Keeping a Tradition Alive at Arizona State University
Mark Derowitsch, Communications
July 19, 2019
No sport celebrates its tradition and pageantry quite like college football.
Name another sport where a team runs onto the field behind a live buffalo. Or a score triggers an actual schooner being unleashed onto the field. Or where a rabid fanbase is given the nickname 12th man. Or where teams battle for trophies like the Little Brown Jug and Paul Bunyan’s Axe.
Arizona State University has its own unique tradition, but one of the Sun Devils’ longest-running rituals takes place out of the public eye. Nearly every year since 1960, ASU has held a portion of fall practice at Camp Tontozona, located near Payson, Arizona, which is about 90 minutes from ASU’s Tempe campus. The camp provides a chance for coaches and players to get away and focus on football for an extended period of time.
Unless it rains.
Because part of the field at Camp Tontozona is in a flood zone, a late summer rain shower could turn ASU’s idyllic practice venue into a logistical nightmare. Often, a storm would render the grass playing field useless, leaving ASU in scramble mode to secure a facility in nearby Payson, 18 miles away, and transport the team and its gear to the new location.
“When the rains hit, the grass field would become unusable for up to two days, and losing two days of practice is no longer an option,” said Terry Baxter-Potter, senior architect at ASU. “Athletics wanted us to come up with a solution to design a field that they could use a half-hour after it stopped raining.”
Enter Olsson. ASU officials reached out to our team in Arizona to design a new practice field with modern amenities, such as easy access to electrical power, so coaches can communicate with players during practice. Our firm has done a few projects at ASU and works on-call.
Camp Tontozona sits more than 5,000 feet above sea level nestled in the mountains that border the Tonto National Forest. The playing field is just north of Tonto Creek and is surrounded by substantial slopes. Run-off from the hills and swelling from the creek frequently flood the field during seasonal rainstorms.
The challenge was to build an NCAA-grade field that could be used for both football and soccer and that could drain quickly after rainstorms. We started working on the design November 2017.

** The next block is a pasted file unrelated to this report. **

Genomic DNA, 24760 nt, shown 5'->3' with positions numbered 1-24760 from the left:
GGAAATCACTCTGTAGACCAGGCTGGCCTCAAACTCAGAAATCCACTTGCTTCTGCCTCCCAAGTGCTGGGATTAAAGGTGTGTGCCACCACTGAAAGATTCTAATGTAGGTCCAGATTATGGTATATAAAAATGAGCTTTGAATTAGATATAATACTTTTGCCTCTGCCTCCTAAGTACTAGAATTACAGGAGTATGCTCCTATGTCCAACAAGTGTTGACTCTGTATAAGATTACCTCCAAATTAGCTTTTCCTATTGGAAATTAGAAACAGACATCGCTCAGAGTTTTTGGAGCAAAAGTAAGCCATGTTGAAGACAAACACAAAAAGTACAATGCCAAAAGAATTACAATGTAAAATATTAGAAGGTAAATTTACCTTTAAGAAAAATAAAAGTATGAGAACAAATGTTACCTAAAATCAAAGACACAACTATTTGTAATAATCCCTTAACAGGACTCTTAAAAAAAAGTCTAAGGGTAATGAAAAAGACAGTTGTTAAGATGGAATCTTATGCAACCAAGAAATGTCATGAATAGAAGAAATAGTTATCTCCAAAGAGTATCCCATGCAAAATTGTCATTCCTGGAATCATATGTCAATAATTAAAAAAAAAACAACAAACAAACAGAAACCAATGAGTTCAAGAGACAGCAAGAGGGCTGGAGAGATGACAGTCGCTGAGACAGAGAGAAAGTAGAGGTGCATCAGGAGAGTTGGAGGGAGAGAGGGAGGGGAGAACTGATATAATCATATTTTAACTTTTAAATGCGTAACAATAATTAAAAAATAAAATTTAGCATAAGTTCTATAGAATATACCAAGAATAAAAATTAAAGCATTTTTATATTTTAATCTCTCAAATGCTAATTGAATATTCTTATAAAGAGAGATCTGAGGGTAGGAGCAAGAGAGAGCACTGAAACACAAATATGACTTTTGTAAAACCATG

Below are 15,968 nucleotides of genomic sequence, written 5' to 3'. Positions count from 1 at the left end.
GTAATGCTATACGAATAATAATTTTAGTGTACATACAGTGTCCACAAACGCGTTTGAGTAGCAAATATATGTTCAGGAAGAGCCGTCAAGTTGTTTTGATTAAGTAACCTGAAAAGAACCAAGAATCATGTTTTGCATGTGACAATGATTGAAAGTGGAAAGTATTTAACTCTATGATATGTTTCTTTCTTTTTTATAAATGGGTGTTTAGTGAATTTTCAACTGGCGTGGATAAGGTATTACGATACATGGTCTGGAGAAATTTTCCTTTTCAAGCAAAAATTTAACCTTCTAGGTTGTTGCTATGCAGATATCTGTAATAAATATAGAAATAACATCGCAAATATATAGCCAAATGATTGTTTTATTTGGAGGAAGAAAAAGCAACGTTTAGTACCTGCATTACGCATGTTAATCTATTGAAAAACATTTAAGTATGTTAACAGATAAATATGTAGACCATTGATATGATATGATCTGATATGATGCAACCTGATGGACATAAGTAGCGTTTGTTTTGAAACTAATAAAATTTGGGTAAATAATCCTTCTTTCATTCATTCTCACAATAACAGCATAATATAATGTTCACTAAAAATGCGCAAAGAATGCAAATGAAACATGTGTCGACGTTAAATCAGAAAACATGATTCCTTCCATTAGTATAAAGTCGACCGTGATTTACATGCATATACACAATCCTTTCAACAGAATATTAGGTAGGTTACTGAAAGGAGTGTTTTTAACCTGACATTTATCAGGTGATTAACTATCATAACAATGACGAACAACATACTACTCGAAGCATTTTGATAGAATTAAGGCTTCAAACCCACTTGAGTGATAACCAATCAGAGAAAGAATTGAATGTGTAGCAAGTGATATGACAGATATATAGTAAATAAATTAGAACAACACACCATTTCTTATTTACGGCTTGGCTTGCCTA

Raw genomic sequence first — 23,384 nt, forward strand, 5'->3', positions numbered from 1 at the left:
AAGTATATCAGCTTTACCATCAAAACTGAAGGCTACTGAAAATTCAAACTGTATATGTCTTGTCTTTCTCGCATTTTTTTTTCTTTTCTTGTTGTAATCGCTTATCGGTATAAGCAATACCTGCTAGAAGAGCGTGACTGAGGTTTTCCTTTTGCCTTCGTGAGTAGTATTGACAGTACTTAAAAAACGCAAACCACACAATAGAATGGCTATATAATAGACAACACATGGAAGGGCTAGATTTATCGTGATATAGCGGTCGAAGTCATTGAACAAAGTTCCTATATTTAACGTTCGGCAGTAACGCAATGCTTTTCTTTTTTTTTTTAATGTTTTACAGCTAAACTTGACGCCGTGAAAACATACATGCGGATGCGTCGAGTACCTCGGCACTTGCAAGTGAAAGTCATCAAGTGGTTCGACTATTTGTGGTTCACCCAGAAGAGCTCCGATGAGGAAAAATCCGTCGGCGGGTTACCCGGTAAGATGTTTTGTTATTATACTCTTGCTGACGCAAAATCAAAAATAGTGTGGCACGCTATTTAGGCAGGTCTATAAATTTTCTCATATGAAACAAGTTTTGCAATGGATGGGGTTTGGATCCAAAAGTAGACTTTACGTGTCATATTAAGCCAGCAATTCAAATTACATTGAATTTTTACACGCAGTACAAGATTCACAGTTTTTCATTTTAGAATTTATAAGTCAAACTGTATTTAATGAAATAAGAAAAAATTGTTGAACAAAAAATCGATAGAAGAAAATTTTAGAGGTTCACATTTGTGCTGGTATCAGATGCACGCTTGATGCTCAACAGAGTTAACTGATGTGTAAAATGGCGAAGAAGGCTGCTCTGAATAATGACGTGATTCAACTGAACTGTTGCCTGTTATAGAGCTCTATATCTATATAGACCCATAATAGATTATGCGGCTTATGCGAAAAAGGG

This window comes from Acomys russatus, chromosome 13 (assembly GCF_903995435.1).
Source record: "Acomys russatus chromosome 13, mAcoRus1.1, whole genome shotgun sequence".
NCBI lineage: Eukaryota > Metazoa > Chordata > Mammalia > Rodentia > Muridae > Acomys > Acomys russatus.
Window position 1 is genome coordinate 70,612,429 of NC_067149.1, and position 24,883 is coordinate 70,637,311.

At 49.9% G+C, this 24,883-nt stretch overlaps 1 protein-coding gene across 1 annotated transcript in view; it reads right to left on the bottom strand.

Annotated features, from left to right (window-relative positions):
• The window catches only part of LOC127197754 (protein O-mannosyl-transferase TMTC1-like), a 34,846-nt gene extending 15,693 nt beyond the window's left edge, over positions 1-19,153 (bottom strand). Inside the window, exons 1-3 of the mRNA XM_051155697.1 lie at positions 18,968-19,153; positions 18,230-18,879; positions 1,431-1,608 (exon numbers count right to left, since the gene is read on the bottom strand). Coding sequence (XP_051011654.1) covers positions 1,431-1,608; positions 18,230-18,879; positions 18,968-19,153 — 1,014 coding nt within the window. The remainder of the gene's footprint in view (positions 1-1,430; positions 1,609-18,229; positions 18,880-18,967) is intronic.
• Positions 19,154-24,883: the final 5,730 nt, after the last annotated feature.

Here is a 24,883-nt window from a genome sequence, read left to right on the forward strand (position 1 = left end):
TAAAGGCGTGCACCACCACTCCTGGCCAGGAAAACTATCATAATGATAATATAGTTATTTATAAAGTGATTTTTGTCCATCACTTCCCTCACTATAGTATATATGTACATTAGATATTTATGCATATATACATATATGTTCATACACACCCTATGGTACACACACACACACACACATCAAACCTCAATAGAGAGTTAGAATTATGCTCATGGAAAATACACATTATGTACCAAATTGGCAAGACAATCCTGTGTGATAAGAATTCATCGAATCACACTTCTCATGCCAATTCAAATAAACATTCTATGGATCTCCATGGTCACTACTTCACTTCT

“The situation was not sufficient for an NCAA Division I team looking to maximize its practice time,” said Cardell Andrews, team leader for Olsson’s Phoenix general civil team and who served as leader for the project.
Underneath the field were five septic systems, and there was little the Olsson team could do around the leach fields. This added to our team’s challenge.
After assessing the area, our team designed a field with a limited grade (to avoid disturbing the leach fields). We recommended installing an artificial surface (AstroTurf was ultimately chosen) over a foundation that allowed for better, faster drainage, even in the heaviest of storms.
To further protect the field, we designed a retaining wall on the north end of the area, and an area with riprap to the west. Grouted riprap installed into the surface serves as a gutter, channeling runoff into the drains. On the south side, we added a fence to protect players from sliding down a hill and into the creek.
We added additional upgrades to the field, including:
- Power to the sidelies for a removable scoreboard, timer, laptops, and other equipment
- Field striping for multiple purpose field use (for football and soccer)
- Relocating leach field rims, lids, and manholes out of the artificial surface
Crews from Brycon Construction, the primary contractor, began working on the project in April 2018. The project was scheduled to be completed in July, but heavy rains caused a major delay that prevented ASU from using the facility for fall camp that year. The project was finished in the spring of 2019.
Olsson provided civil, electrical, and structural engineering; landscape architecture; and construction management to the project.
“We’re pleased with the work that was completed,” Terry said.
ASU can’t wait to get back to Camp Tontozona. The Sun Devils are scheduled to renew their yearly tradition (and escape the blistering Tempe heat) with a week of practice at the camp starting August 5.
“One of the many reasons I returned to college football is because of great traditions like Camp Tontozona,” said ASU football coach Herm Edwards. “It’s the perfect setting for our coaches, players, and staff to bond and get quality of work accomplished. The newly completed turf field will ensure that we accomplish quality work on a daily basis.”